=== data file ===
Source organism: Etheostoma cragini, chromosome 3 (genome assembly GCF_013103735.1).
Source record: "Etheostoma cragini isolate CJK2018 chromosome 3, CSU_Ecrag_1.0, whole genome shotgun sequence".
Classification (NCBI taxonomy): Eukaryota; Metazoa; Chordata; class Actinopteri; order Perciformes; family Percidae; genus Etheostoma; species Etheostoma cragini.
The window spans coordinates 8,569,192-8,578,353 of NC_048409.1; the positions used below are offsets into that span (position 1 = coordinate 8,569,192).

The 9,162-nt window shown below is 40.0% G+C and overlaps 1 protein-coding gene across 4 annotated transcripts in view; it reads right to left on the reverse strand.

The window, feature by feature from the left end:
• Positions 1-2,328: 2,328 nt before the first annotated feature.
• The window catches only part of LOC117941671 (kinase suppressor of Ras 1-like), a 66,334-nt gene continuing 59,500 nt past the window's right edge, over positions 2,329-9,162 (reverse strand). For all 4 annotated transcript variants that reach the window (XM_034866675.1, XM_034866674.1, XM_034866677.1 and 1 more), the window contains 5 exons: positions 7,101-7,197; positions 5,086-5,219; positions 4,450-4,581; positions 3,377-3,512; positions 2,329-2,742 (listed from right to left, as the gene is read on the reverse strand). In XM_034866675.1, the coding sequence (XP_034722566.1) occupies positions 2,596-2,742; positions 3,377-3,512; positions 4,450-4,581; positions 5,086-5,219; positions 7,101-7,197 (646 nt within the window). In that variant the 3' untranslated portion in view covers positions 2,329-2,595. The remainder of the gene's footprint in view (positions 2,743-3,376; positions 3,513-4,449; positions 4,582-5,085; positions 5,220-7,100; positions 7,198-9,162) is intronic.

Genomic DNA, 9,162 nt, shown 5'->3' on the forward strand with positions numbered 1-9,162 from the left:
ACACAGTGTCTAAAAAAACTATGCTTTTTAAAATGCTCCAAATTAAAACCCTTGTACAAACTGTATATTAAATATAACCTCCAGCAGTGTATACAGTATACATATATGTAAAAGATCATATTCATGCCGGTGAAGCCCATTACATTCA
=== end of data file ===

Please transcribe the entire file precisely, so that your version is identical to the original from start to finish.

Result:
Source organism: Etheostoma cragini, chromosome 3 (genome assembly GCF_013103735.1).
Source record: "Etheostoma cragini isolate CJK2018 chromosome 3, CSU_Ecrag_1.0, whole genome shotgun sequence".
Classification (NCBI taxonomy): Eukaryota; Metazoa; Chordata; class Actinopteri; order Perciformes; family Percidae; genus Etheostoma; species Etheostoma cragini.
The window spans coordinates 8,569,192-8,578,353 of NC_048409.1; the positions used below are offsets into that span (position 1 = coordinate 8,569,192).

The 9,162-nt window shown below is 40.0% G+C and overlaps 1 protein-coding gene across 4 annotated transcripts in view; it reads right to left on the reverse strand.

The window, feature by feature from the left end:
• Positions 1-2,328: 2,328 nt before the first annotated feature.
• The window catches only part of LOC117941671 (kinase suppressor of Ras 1-like), a 66,334-nt gene continuing 59,500 nt past the window's right edge, over positions 2,329-9,162 (reverse strand). For all 4 annotated transcript variants that reach the window (XM_034866675.1, XM_034866674.1, XM_034866677.1 and 1 more), the window contains 5 exons: positions 7,101-7,197; positions 5,086-5,219; positions 4,450-4,581; positions 3,377-3,512; positions 2,329-2,742 (listed from right to left, as the gene is read on the reverse strand). In XM_034866675.1, the coding sequence (XP_034722566.1) occupies positions 2,596-2,742; positions 3,377-3,512; positions 4,450-4,581; positions 5,086-5,219; positions 7,101-7,197 (646 nt within the window). In that variant the 3' untranslated portion in view covers positions 2,329-2,595. The remainder of the gene's footprint in view (positions 2,743-3,376; positions 3,513-4,449; positions 4,582-5,085; positions 5,220-7,100; positions 7,198-9,162) is intronic.

Genomic DNA, 9,162 nt, shown 5'->3' on the forward strand with positions numbered 1-9,162 from the left:
ACACAGTGTCTAAAAAAACTATGCTTTTTAAAATGCTCCAAATTAAAACCCTTGTACAAACTGTATATTAAATATAACCTCCAGCAGTGTATACAGTATACATATATGTAAAAGATCATATTCATGCCGGTGAAGCCCATTACATTCA